Here’s the TL;DR version of my Legion Athletics ASCEND review: It’s pretty damn good.
Not good in that it’s all good — in that it covers all cognitive issues and brain pathways — but what ASCEND does cover, it covers very, very well. And Legion does this by taking a far too underappreciated approach to brain health: The Building Block Approach.
By focusing on the basic units of cognitive health and function, Legion Athletics ASCEND supplies a fundamentally key nootropic supplement that may work for just about anyone looking for enhanced mental performance.
But how does Legion Athletics ASCEND go about doing all of that? We’ll need to read the Legion Athletics ASCEND Review to find out.
About Legion Athletics ASCEND
- From Legion Athletics, ASCEND is a nootropic brain builder stack with benefit claims on focus, memory, mental speed, creativity, mood, and overall brain health.
- With a healthy mix of choline donors and uridine, ASCEND delivers the fundamental building block compounds necessary for neurogenesis and neurotransmitter synthesis.
- The highest dosed ingredient, Agmatine Sulfate, not only enhances N.O. pumped circulation but may also have neuroprotective advantages as well.
Legion Athletics ASCEND Ingredients
|Ingredients||Amount Per Serving|
|Agmatine Sulfate||500 mg|
|Bacopa Monnieri (50% bacosides)||330 mg|
|L-Alpha Glycerylphosphorylcholine (GPC)||300 mg|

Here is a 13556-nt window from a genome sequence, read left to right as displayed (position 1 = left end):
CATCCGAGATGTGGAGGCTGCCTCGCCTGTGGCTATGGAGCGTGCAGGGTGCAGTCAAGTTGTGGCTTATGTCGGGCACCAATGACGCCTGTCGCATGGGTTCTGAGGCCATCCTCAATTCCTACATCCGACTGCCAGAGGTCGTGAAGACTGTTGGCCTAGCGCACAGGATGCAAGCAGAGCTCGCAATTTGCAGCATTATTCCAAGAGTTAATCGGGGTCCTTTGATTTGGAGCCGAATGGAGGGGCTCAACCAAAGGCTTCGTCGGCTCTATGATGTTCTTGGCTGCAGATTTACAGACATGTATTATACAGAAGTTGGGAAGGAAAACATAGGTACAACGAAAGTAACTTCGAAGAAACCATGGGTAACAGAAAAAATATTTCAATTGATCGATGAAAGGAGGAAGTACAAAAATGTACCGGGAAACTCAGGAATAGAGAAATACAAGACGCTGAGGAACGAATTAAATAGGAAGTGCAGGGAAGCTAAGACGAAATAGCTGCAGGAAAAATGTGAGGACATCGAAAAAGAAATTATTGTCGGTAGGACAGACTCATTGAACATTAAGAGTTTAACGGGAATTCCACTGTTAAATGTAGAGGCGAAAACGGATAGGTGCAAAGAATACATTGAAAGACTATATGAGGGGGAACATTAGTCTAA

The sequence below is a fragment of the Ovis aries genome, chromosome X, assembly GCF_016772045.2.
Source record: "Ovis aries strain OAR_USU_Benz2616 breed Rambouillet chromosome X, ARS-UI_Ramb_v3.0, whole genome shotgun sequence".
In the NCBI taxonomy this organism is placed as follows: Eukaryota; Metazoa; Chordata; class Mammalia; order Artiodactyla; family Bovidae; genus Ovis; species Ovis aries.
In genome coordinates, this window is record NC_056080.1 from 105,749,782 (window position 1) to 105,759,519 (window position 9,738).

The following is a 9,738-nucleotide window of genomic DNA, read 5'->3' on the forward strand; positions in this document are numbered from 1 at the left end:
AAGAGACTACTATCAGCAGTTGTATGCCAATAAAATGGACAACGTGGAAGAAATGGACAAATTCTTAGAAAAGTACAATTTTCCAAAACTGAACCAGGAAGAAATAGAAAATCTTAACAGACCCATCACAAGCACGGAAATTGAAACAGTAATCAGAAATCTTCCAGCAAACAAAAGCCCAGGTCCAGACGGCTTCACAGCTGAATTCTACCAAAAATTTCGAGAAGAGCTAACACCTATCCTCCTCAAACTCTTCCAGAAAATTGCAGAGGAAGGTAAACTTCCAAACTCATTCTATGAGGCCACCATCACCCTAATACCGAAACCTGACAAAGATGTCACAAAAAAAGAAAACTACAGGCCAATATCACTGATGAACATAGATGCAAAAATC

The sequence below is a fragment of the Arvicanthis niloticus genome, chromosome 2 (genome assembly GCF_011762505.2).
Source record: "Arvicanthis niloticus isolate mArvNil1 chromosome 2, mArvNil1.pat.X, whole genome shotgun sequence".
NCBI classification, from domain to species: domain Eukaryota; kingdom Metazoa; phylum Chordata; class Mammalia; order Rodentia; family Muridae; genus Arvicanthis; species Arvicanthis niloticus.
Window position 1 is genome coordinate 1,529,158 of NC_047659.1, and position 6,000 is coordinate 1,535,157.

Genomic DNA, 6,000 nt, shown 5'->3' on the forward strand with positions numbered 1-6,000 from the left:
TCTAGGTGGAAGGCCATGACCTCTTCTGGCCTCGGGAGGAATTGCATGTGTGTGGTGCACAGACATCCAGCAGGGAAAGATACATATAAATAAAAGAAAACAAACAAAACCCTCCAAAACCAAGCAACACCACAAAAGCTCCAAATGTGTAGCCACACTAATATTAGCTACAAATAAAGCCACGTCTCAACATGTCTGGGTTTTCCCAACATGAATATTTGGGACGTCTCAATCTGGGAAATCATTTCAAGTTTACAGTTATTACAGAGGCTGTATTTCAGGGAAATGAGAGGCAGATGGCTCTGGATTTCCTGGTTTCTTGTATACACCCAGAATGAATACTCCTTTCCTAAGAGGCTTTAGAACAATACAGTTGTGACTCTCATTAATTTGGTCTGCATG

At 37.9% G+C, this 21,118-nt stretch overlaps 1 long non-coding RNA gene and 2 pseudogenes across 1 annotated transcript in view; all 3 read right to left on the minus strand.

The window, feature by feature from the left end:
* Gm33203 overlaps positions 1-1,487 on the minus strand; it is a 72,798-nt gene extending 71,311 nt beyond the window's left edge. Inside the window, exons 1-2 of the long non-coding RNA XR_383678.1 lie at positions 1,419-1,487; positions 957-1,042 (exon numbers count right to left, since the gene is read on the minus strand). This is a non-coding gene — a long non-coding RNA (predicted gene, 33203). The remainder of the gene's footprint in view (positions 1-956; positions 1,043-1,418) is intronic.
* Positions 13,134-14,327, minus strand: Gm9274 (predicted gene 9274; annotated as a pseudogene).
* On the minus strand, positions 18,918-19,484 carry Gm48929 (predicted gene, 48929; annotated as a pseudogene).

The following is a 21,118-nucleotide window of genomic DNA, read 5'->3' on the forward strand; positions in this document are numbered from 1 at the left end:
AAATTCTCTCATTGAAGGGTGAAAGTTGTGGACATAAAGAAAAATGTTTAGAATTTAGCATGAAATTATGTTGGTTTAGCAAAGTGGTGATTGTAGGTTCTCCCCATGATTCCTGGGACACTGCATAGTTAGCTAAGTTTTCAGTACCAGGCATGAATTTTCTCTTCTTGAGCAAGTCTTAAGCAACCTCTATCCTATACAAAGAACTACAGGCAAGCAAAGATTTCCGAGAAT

|Uridine Monophosphate||250 mg|
Serving Size: 4 Capsules
Servings Per Container: 30
Other Ingredients: Microcrystalline Cellulose, Magnesium Stearate, Silicon Dioxide.
Directions: To support cognitive health and performance, supplement with one serving of ASCEND every day, preferably with food. You can take a full serving all at once or split it into two equal doses taken several hours apart (we recommend that you try both ways and see which you like best).
THINK FASTER. FOCUS DEEPER. FEEL BETTER. These are the claims attached to Legion Athletics ASCEND’s 120 vegetarian capsules. The manufacturers also claim to deliver “CLINICALLY EFFECTIVE INGREDIENTS AND DOSAGES”, so let’s check out the ingredients one-by-one to see if there’s any truth to this. (Fortunately, Legion Athletics kept their stack non-proprietary, revealing their individual ingredient dosages. Noice jobe, guyys.)
Legion Athletics ASCEND Review: Ingredients
Agmatine Sulfate – This is an interesting choice on Legion Athletics part. For one, Agmatine Sulfate is typically supplemented for its N.O. pump enhancing benefits, qualifying it more so as a pre-workout agent than a nootropic. Yet, Legion Athletics impressively explains the purpose of this ingredient as a nootropic by listing a few studies that found improvements on the brain’s serotonin activity and stress resistance with Agmatine supplementation.
Bacopa Monnieri (50% bacosides) – I recommend this herbal adaptogen to students for its well-documented benefits on memory and learning. Legion Athletics supplies Bacopa as a potent 50% bacosides extract at a solid 330 mg per serving. More on Bacopa Monnieri.